51% – the brilliantly simple concept to start creating real commitment

Read it on stairs (2)

There’s an element that gets overlooked when you set up your organisation with the right number of levels (yes, there is a right number, but that’s a different post), and when you make sure that the people in the roles will be able to add value at the level that the role requires.  You get a natural feeling of release or ‘that feels better’ as some of the key conditions that create micromanagement or disconnection are now dealt with.

Couple in some training about what the unique value-add of each level is, and we’re well on the way toward an enterprise that can seriously get things done, both today’s work, and tomorrow’s.  If you’d like some research on this, and no less than 50 years’ worth is good enough for you, check out the work of Elliott Jaques.  We use it because it works.

But there’s a darker side.

In the process of defining ‘levels’, the human need for dominance rears it’s head.  I’m talking about the idea that “I’m at a higher ‘level’, therefore I know better than you”.  Don’t get me wrong, most times this isn’t evil, and comes through as genuine caring for ‘your’ people.  But the very act of assuming you know what’s best for someone else….how comfortable are you with being on the receiving end of that?

Yet, we need people who can think in longer timespans so we’re OK in the future.  And we need people who can make things work right now so we’re OK right now.  We need all of these things for a successful business.  Hierarchy is actually natural.

So what do we do?

What we do is move to the mindset described by Peter Block as Partnering not Parenting.

Partnering means we treat all in the organisation as if we are partners in this business together.  Joint owners.  This isn’t a posters and coffee cups thing, this is a mind-set that drives the conversations and practices that we use.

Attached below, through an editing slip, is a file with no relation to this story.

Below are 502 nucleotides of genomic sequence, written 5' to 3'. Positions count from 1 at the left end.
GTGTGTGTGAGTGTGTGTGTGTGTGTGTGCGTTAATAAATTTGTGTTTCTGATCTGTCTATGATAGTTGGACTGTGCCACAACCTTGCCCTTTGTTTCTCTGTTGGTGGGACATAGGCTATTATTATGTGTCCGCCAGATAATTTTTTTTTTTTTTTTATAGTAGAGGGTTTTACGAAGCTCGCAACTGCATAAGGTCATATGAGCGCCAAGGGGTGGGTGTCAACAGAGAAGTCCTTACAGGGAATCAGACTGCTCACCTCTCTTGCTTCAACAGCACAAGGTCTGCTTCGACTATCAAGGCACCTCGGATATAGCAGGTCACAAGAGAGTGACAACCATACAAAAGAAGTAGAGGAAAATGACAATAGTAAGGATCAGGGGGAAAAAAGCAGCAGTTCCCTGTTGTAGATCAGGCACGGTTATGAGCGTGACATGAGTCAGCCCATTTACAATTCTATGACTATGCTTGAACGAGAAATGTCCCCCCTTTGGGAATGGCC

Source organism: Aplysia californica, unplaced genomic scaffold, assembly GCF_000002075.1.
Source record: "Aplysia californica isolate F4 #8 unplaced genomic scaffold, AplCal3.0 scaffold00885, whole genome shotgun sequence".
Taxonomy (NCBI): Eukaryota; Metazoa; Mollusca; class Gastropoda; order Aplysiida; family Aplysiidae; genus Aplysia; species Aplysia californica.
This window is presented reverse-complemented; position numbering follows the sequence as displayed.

If you’re like me, your reaction now is probably “that’s great, but we actually need to get work done and as the manager, I’m accountable.”  Well, here’s the thing – business partners do get work done.  But we are in a managerial hierarchy.  So here’s the simple concept from Peter Block that helps us through:

As a manager, treat your team as if they are your partners in owning the business, with yourself as the 51% majority owner.

Ponder that for a second.  Your inner cynic says “that won’t make any difference, 51% owner gets to do what they want!”.  But if you take that approach, you’re not acting like a partner, you’re acting like an aristocrat.  Or if you’re a nice aristocrat….like a parent.

And that’s the power in this concept – it forces a mind-set that makes you treat people like they are fellow adults in business with you.  And at the same time, as the majority owner, allows you to set the requirements the team needs to deliver in order to continue getting funded….otherwise known as salary.  Including your own!

So what sorts of things do business partners do?  Well, I’m one, so I can tell you:

  • Discuss what needs to be delivered now in order to receive funding (known to us as ‘fees’)
  • Discuss what sorts of things we might deliver in the future to receive funding (known as strategic work)
  • Make promises in terms of what we each will do for clients and for each other
  • Have meetings to discuss how the work is going and what needs to change to deliver on our promises
  • Have other meetings if something comes up that needs addressing, whether good or bad
  • Ask for help and help each other
  • If something is not what we expected, say so….shine a light on it

And here’s what we don’t do

  • Decide what ‘development’ each other needs (because we can work that our for ourselves given what we’ve decided to do)
  • Determine what each other is paid (we’ve agreed a system that sorts that out that we all feel is fair that relates to actual business performance)
  • Say yes to things we can’t deliver
  • Tell each other how to do our jobs (but we do ask for  help and offer advice and ideas)
  • Make unilateral decisions that could impact each other without having a conversation

And importantly, we care for how each other is going, not because it is our job, but because we choose to.   Because that’s what we think decent people do.  It’s not an ‘accountability’ or a ‘behaviour’ we measure, and it not something that is exclusive to the realm of managers. It’s called community.

Is this different to the usual feel of the manager-subordinate relationship?  Maybe to you it’s just a nuance.  Or maybe you’re more like me and found this to be a significant eye-opener.  And one that allows significantly more value to be added.

Worth a ponder.


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